How Will New Qatar Ruler Juggle Ties with Washington, Tehran and Muslim Brotherhood?

Qatar ruler Sheikh Hamad bin Khalifa Al Thani is quietly stepping down at the end of this month and handing the reins of power to his 33-year old son, Sheikh Tamim bin Hamad bin Khalifa Al Thani. DEBKA-Weekly’s Gulf sources report that the Emir shared this secret with President Barack Obama this week, explaining he was quitting for health reasons.
In 1997, the emir had a kidney transplant and is since dependent on regular dialysis.
In the coming weeks, Crown Prince Tamim will take over as prime minister from cousin Hamid bin Jassim al-Thani, an interim step up the ladder to the top rung of power.
The newly designated heir brings to the job an education in Britain and fluent English and French.
DEBKA Weekly's sources report that the outgoing prime minister was politely stripped of all his official positions, thereby cutting short his bid to succeed the emir – although he still retains much power as chief executive of the Qatar Investment Authority, which handles the revenue from the country's giant natural gas deposits.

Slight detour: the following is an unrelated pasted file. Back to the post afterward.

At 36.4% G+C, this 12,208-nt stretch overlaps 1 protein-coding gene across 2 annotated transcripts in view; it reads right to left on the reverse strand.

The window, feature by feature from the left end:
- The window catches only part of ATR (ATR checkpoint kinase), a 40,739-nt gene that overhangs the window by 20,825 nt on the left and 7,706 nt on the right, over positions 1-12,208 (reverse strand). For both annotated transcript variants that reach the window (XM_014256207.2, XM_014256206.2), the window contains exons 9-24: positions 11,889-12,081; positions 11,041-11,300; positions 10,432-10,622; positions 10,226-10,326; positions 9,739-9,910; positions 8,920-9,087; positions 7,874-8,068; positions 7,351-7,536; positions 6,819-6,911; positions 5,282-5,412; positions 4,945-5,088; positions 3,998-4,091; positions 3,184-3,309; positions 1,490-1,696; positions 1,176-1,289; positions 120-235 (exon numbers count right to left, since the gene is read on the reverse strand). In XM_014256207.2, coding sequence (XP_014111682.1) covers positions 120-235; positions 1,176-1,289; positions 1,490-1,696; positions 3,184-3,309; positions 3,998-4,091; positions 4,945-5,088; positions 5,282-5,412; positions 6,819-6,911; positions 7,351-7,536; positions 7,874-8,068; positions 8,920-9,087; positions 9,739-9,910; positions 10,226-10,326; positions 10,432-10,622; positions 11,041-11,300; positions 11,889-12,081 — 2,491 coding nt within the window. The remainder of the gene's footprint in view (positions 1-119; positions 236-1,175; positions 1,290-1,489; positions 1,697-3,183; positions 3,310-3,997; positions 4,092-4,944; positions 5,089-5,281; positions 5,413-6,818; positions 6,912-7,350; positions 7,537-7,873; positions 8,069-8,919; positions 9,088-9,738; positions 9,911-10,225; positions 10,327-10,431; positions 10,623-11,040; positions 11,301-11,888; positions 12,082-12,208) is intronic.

The emir’s second wife, the glamorous Sheikha Mozah bint Nasser Al Missned, is thought to be the force behind the shakeup in Doha for the sake of her son Tamim.
Sheikha Mozah is believed to be the real power behind the Al Thani throne. For years, she has been amassing political weight and wealth in her own right – not just in the Gulf but in the West as well.

A tiny emirate with disproportionate power